Sometimes it can be easy to forget about Mick Jenkins. Chicago is experiencing a bit of a hip hop renaissance at the moment, due in large part to the growing celebrity of Chance the Rapper and his Save Money crew. This year alone, the hip hop and RnB worlds have been flooded by Chicago’s brightest up-and-comers, with standout projects from Noname, Jamila Woods, and Kweku Collins, to name just a few. With this much talent coming from so many different areas, Mick often goes overlooked and under appreciated. His debut LP The Healing Component seeks to change that.
Thematically, The Healing Component is a full length interpretation of the ideas Mick has been grappling with since The Water[s]; specifically, truth, symbolized in “water.” Mick feels the need to focus so heavily on this truth here because, as he says on the outro track, “I wasn’t very specific about what that truth is [on The Water[s].] This lyrical continuation does not correspond to his music, though; Mick has been steadily changing his sound over the course of the past two years. The more explicit trap references are mostly gone, in favor of soulful, jazzy changes that evoke Jill Scott or Maxwell. Considering that these sorts of beats have wrought Mick some of his best material, I was fairly confident that this new record would be the one that brought him the success (both commercial and critical) he so rightly deserves.
To his credit, Mick is really on point for the duration of the album. There were a few moments here and there that could have used a little more energy, but for the most part, he kills it. As far as verses go, there may not be a single bad one on the entire record. Some of the most memorable come on “Daniels Bloom”, where we see Mick adopting a sinister tone over a series of ethereally-persuaded booms and baps, and the latter half of “Fall Through,” which shows off his affinity for syncopation. The thing that really strikes me about Mick Jenkins, as a rapper, is his rhythm. His melodies are hit-or-miss, and his lyrics are at times intriguing (while at others heavy handed), but he always comes through with a flow that interacts with the beat and has a fantastic sense of attack. It’s the vocal equivalent of a David Garibaldi drum groove.
Unfortunately, the production is nowhere near as consistent. At its best, it assists the verses while adding interesting and complementary elements to the atmosphere of the song. “Spread Love,” the lead single, does this perfectly; the drums sit at the front of the mix with Mick, giving the song a ferocious invigoration, while nostalgic and bubbly keyboard swells fill in the spaces. At its worst, it asserts poorly considered aspects of the beat and doesn’t permit the rapping to take precedent. This is the case on “As Seen in Bethsaida,” which features farty (there’s really no better word for it) bass lines, synthetic drum programming, and a bland feature from theMIND. Even when they aren’t outright objectionable, many of the beats on the album contribute nothing to the atmosphere, making lullabies out of some of the longer cuts.
These production flaws seem to be emblematic of a larger issue: Mick has trouble choosing worthy collaborators. It feels almost wrong to say this, as my favorite songs on here appear to be the product of strong interdisciplinary chemistry. “Drowning,” featuring Badbadnotgood, is a brooding and patient selection, reminiscent of Motown instrumentals but with a nearly futuristic sensibility. Speaking of futuristic, “Communicate” is another star on the LP, which sees Mick engaging in lighthearted wordplay over a bouncy Kaytranada contribution. But, despite these persuasive examples, I still have problems with the features and guests brought on to The Healing Component. If I’m being honest, I don’t like a single beat THEMpeople brings to the table. theMIND, too, is a recurring personality who adds little; his vocals on “Prosperity” paint him as a store-brand Frank Ocean. The two guest verses perfectly illustrate my misgivings: Noname comes off as free spirited and lyrically adept, whilst J-Stock is completely forgettable.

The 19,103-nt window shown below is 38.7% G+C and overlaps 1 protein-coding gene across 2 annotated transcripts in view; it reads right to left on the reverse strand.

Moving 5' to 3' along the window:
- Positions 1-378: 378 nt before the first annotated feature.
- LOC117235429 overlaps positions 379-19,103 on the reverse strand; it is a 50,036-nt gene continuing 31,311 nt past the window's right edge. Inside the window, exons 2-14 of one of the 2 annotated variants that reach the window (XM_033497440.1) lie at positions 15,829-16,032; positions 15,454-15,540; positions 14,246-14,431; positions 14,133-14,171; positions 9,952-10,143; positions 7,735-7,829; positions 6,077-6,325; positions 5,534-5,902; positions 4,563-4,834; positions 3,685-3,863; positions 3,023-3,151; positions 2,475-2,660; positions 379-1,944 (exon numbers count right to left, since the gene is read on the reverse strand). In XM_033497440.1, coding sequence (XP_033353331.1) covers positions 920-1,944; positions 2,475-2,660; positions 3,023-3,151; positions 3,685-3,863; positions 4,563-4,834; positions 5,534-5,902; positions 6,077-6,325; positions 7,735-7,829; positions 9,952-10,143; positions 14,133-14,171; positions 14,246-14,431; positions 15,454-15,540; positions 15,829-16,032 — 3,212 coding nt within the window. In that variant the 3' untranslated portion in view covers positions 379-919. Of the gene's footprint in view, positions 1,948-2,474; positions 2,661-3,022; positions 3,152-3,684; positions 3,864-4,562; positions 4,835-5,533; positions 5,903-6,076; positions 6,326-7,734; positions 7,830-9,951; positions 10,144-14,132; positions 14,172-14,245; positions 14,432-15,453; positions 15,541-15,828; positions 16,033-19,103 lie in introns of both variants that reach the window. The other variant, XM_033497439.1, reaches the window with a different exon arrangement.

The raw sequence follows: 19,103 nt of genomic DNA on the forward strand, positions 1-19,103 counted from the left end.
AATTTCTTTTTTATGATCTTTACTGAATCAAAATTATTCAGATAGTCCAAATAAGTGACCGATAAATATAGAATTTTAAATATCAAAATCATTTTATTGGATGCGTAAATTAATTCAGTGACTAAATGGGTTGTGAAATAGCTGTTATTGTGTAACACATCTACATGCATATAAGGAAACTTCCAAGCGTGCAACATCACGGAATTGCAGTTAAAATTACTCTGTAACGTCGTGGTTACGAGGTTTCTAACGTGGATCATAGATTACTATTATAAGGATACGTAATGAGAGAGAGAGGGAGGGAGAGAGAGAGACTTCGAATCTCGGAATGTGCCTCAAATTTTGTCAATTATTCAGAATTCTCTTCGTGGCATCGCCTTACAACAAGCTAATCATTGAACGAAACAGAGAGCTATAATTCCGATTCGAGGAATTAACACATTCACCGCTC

The melodies on this project are equally inconsistent. Recently, Mick seems to have made a strong case for himself as one of the best melodic rappers in hip hop, but The Healing Component doesn’t exactly back that up. “Strange Love,” which barely edges out “Drowning” as the longest song on the album, starts off a melodramatic slow-burner, but eventually devolves into a reverb-y mess of synthetic hi-hats and nondescript keyboards, a sleepy vocal performance, and one terrible guitar solo. Even the best hooks on the record are merely repeatable, not catchy. The chorus on “Spread Love,” despite a strong melody, is too wordy and cluttered to achieve the ear-catching effect it’s aiming for. These misfires lead to a good deal of passable moments.
This isn’t a bad album, really. It’s a pleasant listen with much to be enjoyed by rap aficionados and noncommittal pop fans alike. It really is too bad, though… I was expecting this to be not only the best Mick Jenkins release to date, but one of the best hip hop records of the year. I was looking forward to throwing this in the top ten of my year end list and scolding pessimists for not hopping on the bandwagon sooner. This hasn’t dashed my hopes for the future; as I’ve said, Mick rises far above his counterparts on The Healing Component, which is both a good and bad sign. The contributing artists didn’t quite ruin the album, but they certainly put a dent in it. Here’s to Mick Jenkins sticking with his friends from Montreal next time.
Written by Preston Fulks